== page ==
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Special Operations Racing is a proud members of Beat The Heat Racing, Inc. Beat the Heat, Inc. is a non-profit organization comprised of Police Officers and Firefighters who conduct educational programs using marked emergency vehicle drag cars to gain the interest of the public.
Visit the Beat the Heat, Inc. home page at: www.beattheheatinc.org
During the week, Kenny King is the school resource officer, but on the weekends, you’ll find the police officer at the local car show talking to teenagers about race cars and safe driving.
King is a member of the group Beat The Heat, Inc., a national non-profit organization of police officers and firefighters who use drag racing cars marked as emergency vehicles to draw public awareness to safety issues.
One day when he stopped a 16-year-old driver, King realized that he could talk about racing and get a good message across at the same time.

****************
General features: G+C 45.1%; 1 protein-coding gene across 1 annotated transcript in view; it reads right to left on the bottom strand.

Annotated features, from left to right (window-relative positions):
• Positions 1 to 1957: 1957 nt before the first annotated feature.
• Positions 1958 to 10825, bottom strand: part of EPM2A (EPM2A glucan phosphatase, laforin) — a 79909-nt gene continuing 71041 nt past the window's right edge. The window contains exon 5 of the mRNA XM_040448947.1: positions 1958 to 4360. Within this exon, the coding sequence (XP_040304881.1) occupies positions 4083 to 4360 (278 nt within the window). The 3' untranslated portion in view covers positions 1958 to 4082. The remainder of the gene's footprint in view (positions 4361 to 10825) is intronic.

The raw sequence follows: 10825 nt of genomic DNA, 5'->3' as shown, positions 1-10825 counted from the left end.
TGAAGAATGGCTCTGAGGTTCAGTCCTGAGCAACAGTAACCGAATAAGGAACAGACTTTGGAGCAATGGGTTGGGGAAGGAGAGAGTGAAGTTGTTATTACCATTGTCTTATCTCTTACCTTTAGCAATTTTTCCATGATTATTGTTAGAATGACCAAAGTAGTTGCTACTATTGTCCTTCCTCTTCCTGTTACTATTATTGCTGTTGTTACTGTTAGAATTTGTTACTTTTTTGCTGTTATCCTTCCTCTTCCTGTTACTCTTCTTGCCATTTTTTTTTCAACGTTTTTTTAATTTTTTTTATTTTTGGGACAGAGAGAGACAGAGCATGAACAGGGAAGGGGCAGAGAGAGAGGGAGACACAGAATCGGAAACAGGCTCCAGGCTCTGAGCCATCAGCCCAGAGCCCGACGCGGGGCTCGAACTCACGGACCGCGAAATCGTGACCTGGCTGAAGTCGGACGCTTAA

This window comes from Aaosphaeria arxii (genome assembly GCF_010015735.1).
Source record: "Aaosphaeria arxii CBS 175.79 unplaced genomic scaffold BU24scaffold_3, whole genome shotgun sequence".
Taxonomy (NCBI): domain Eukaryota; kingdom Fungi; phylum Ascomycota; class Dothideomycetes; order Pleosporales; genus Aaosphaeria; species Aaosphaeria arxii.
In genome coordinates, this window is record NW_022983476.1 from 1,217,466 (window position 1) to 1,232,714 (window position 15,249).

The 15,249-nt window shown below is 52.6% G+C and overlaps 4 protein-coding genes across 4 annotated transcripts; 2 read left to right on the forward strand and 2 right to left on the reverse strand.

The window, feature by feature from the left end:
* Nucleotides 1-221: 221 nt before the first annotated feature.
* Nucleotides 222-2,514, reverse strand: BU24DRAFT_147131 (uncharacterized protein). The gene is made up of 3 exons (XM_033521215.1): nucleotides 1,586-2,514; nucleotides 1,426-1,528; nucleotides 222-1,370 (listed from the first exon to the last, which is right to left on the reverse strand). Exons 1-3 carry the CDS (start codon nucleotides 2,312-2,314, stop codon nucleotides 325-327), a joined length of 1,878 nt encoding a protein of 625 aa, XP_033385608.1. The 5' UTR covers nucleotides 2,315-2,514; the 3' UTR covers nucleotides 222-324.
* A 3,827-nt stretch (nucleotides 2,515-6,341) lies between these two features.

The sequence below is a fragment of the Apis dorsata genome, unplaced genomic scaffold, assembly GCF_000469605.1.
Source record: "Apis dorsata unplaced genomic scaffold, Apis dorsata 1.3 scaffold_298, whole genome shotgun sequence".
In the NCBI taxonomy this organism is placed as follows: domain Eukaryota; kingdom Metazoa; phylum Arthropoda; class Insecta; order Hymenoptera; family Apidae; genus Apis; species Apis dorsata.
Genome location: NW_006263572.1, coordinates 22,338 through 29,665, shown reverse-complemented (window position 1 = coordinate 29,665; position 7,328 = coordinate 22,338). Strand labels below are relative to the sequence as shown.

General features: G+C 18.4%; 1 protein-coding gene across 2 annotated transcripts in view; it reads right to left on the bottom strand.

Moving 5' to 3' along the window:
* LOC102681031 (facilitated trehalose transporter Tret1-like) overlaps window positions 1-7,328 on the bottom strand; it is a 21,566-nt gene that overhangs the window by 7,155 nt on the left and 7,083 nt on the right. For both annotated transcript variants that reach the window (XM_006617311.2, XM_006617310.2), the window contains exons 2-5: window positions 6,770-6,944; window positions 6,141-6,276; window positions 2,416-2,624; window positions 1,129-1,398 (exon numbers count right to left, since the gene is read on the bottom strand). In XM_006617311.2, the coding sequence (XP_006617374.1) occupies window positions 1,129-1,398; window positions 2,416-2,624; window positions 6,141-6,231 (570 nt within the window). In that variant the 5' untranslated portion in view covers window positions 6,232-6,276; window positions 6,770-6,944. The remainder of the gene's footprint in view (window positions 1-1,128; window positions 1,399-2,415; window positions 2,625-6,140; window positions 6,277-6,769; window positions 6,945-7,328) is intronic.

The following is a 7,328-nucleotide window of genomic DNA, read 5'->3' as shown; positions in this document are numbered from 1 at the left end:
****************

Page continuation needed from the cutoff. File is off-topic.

“He had just bought himself a Camaro, and I pulled him over after he was squealing his tires. I began talking to him, and I invited him over to see my cars, and I introduced him to track racing at Tri-State Dragway in Ross Township,” King said. “A few years later, he was the first one to tell me that he’d never street race again.”
King has had his 1968 Chevrolet Chevelle fully built in 2012. The Chevelle’s doors have the word “POLICE” on the sides. The hood has a badge with the Policeman’s Prayer inscribed upon it. Each rear quarter panel reads, “In loving memory of those who gave all.”
King also has a 1969 Nova SS and a 1970 Nova that he is working on.
“One of the ways to reach out to kids, whether it was to talk to them about drag racing or safe driving and things like that, was to have a common interest with them. And with his car, King does that,”
“They like talking about race cars, and he’s able to talk with them, and he uses that as a positive tool to promote safety.”
King spends his free time doing the maintenance and upkeep to the car. There is no cost incurred by the police force.
“If I can reach them on the track, that’s a lot better than finding them racing on the street,” King said.